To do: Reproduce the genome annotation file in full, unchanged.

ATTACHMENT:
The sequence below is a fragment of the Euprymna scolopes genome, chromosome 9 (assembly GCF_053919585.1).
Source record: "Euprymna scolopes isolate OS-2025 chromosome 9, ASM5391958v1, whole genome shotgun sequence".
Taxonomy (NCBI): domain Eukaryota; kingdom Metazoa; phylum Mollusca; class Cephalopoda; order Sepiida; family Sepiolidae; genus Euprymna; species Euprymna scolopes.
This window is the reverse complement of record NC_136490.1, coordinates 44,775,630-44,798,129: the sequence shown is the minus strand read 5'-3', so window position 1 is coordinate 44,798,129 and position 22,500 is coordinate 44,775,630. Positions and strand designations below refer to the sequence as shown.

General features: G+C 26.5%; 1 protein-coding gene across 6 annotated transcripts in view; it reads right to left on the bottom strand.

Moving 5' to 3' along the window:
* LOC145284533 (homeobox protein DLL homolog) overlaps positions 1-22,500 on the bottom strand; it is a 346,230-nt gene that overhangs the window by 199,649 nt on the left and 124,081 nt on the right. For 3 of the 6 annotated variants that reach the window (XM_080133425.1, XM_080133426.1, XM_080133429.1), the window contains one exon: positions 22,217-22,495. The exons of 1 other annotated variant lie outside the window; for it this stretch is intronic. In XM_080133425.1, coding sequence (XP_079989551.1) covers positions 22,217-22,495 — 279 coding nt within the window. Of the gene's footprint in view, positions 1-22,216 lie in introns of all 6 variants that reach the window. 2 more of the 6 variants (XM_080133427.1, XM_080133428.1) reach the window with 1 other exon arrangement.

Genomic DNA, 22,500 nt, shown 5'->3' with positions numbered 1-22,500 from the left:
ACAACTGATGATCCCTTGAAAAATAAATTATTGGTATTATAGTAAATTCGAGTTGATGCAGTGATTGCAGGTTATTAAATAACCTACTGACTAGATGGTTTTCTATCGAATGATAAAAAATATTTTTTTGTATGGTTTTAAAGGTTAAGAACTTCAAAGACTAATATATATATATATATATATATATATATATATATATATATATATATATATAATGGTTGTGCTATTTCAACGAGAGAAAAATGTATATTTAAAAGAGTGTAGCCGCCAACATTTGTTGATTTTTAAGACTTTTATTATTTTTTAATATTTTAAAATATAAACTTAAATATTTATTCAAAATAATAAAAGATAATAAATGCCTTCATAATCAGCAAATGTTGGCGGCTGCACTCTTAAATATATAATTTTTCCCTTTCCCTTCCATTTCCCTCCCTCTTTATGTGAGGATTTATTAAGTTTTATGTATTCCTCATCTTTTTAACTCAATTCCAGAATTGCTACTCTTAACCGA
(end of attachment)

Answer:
The sequence below is a fragment of the Euprymna scolopes genome, chromosome 9 (assembly GCF_053919585.1).
Source record: "Euprymna scolopes isolate OS-2025 chromosome 9, ASM5391958v1, whole genome shotgun sequence".
Taxonomy (NCBI): domain Eukaryota; kingdom Metazoa; phylum Mollusca; class Cephalopoda; order Sepiida; family Sepiolidae; genus Euprymna; species Euprymna scolopes.
This window is the reverse complement of record NC_136490.1, coordinates 44,775,630-44,798,129: the sequence shown is the minus strand read 5'-3', so window position 1 is coordinate 44,798,129 and position 22,500 is coordinate 44,775,630. Positions and strand designations below refer to the sequence as shown.

General features: G+C 26.5%; 1 protein-coding gene across 6 annotated transcripts in view; it reads right to left on the bottom strand.

Moving 5' to 3' along the window:
* LOC145284533 (homeobox protein DLL homolog) overlaps positions 1-22,500 on the bottom strand; it is a 346,230-nt gene that overhangs the window by 199,649 nt on the left and 124,081 nt on the right. For 3 of the 6 annotated variants that reach the window (XM_080133425.1, XM_080133426.1, XM_080133429.1), the window contains one exon: positions 22,217-22,495. The exons of 1 other annotated variant lie outside the window; for it this stretch is intronic. In XM_080133425.1, coding sequence (XP_079989551.1) covers positions 22,217-22,495 — 279 coding nt within the window. Of the gene's footprint in view, positions 1-22,216 lie in introns of all 6 variants that reach the window. 2 more of the 6 variants (XM_080133427.1, XM_080133428.1) reach the window with 1 other exon arrangement.

Genomic DNA, 22,500 nt, shown 5'->3' with positions numbered 1-22,500 from the left:
ACAACTGATGATCCCTTGAAAAATAAATTATTGGTATTATAGTAAATTCGAGTTGATGCAGTGATTGCAGGTTATTAAATAACCTACTGACTAGATGGTTTTCTATCGAATGATAAAAAATATTTTTTTGTATGGTTTTAAAGGTTAAGAACTTCAAAGACTAATATATATATATATATATATATATATATATATATATATATATATATATATAATGGTTGTGCTATTTCAACGAGAGAAAAATGTATATTTAAAAGAGTGTAGCCGCCAACATTTGTTGATTTTTAAGACTTTTATTATTTTTTAATATTTTAAAATATAAACTTAAATATTTATTCAAAATAATAAAAGATAATAAATGCCTTCATAATCAGCAAATGTTGGCGGCTGCACTCTTAAATATATAATTTTTCCCTTTCCCTTCCATTTCCCTCCCTCTTTATGTGAGGATTTATTAAGTTTTATGTATTCCTCATCTTTTTAACTCAATTCCAGAATTGCTACTCTTAACCGA